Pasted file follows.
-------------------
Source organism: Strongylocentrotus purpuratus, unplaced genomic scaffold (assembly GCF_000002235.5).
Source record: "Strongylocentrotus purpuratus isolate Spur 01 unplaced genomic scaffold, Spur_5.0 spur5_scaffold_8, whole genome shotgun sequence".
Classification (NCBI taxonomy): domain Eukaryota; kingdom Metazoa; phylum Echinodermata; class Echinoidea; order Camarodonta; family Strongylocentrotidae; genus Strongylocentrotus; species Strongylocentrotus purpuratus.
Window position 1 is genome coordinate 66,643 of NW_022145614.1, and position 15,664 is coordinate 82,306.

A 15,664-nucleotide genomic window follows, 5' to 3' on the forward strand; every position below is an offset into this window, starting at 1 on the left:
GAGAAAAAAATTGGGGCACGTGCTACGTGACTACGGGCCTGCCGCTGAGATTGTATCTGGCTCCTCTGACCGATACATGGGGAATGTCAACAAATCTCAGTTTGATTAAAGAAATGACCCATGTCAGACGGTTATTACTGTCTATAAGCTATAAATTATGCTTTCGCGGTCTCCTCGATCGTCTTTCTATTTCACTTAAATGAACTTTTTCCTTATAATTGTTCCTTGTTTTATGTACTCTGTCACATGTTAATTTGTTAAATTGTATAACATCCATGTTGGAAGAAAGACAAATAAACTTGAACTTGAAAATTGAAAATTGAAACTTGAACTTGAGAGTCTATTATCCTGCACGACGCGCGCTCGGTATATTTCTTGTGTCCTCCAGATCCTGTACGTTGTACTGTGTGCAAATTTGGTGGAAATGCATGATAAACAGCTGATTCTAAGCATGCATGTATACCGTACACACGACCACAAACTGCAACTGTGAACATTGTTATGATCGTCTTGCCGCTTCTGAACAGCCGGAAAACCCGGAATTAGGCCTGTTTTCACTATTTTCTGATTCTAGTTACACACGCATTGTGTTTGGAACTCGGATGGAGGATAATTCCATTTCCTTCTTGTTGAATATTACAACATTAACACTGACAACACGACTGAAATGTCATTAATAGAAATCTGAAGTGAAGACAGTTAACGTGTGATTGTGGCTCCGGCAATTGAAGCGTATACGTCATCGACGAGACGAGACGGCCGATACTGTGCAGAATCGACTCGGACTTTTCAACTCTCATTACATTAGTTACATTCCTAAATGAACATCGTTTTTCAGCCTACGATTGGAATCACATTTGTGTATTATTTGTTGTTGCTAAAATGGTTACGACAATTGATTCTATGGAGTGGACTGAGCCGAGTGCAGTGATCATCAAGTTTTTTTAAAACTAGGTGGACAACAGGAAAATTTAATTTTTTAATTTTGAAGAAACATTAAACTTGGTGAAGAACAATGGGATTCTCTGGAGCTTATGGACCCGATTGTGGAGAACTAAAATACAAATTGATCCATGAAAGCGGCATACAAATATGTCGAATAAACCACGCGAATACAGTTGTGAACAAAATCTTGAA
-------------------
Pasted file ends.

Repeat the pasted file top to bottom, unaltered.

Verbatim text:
Source organism: Strongylocentrotus purpuratus, unplaced genomic scaffold (assembly GCF_000002235.5).
Source record: "Strongylocentrotus purpuratus isolate Spur 01 unplaced genomic scaffold, Spur_5.0 spur5_scaffold_8, whole genome shotgun sequence".
Classification (NCBI taxonomy): domain Eukaryota; kingdom Metazoa; phylum Echinodermata; class Echinoidea; order Camarodonta; family Strongylocentrotidae; genus Strongylocentrotus; species Strongylocentrotus purpuratus.
Window position 1 is genome coordinate 66,643 of NW_022145614.1, and position 15,664 is coordinate 82,306.

A 15,664-nucleotide genomic window follows, 5' to 3' on the forward strand; every position below is an offset into this window, starting at 1 on the left:
GAGAAAAAAATTGGGGCACGTGCTACGTGACTACGGGCCTGCCGCTGAGATTGTATCTGGCTCCTCTGACCGATACATGGGGAATGTCAACAAATCTCAGTTTGATTAAAGAAATGACCCATGTCAGACGGTTATTACTGTCTATAAGCTATAAATTATGCTTTCGCGGTCTCCTCGATCGTCTTTCTATTTCACTTAAATGAACTTTTTCCTTATAATTGTTCCTTGTTTTATGTACTCTGTCACATGTTAATTTGTTAAATTGTATAACATCCATGTTGGAAGAAAGACAAATAAACTTGAACTTGAAAATTGAAAATTGAAACTTGAACTTGAGAGTCTATTATCCTGCACGACGCGCGCTCGGTATATTTCTTGTGTCCTCCAGATCCTGTACGTTGTACTGTGTGCAAATTTGGTGGAAATGCATGATAAACAGCTGATTCTAAGCATGCATGTATACCGTACACACGACCACAAACTGCAACTGTGAACATTGTTATGATCGTCTTGCCGCTTCTGAACAGCCGGAAAACCCGGAATTAGGCCTGTTTTCACTATTTTCTGATTCTAGTTACACACGCATTGTGTTTGGAACTCGGATGGAGGATAATTCCATTTCCTTCTTGTTGAATATTACAACATTAACACTGACAACACGACTGAAATGTCATTAATAGAAATCTGAAGTGAAGACAGTTAACGTGTGATTGTGGCTCCGGCAATTGAAGCGTATACGTCATCGACGAGACGAGACGGCCGATACTGTGCAGAATCGACTCGGACTTTTCAACTCTCATTACATTAGTTACATTCCTAAATGAACATCGTTTTTCAGCCTACGATTGGAATCACATTTGTGTATTATTTGTTGTTGCTAAAATGGTTACGACAATTGATTCTATGGAGTGGACTGAGCCGAGTGCAGTGATCATCAAGTTTTTTTAAAACTAGGTGGACAACAGGAAAATTTAATTTTTTAATTTTGAAGAAACATTAAACTTGGTGAAGAACAATGGGATTCTCTGGAGCTTATGGACCCGATTGTGGAGAACTAAAATACAAATTGATCCATGAAAGCGGCATACAAATATGTCGAATAAACCACGCGAATACAGTTGTGAACAAAATCTTGAA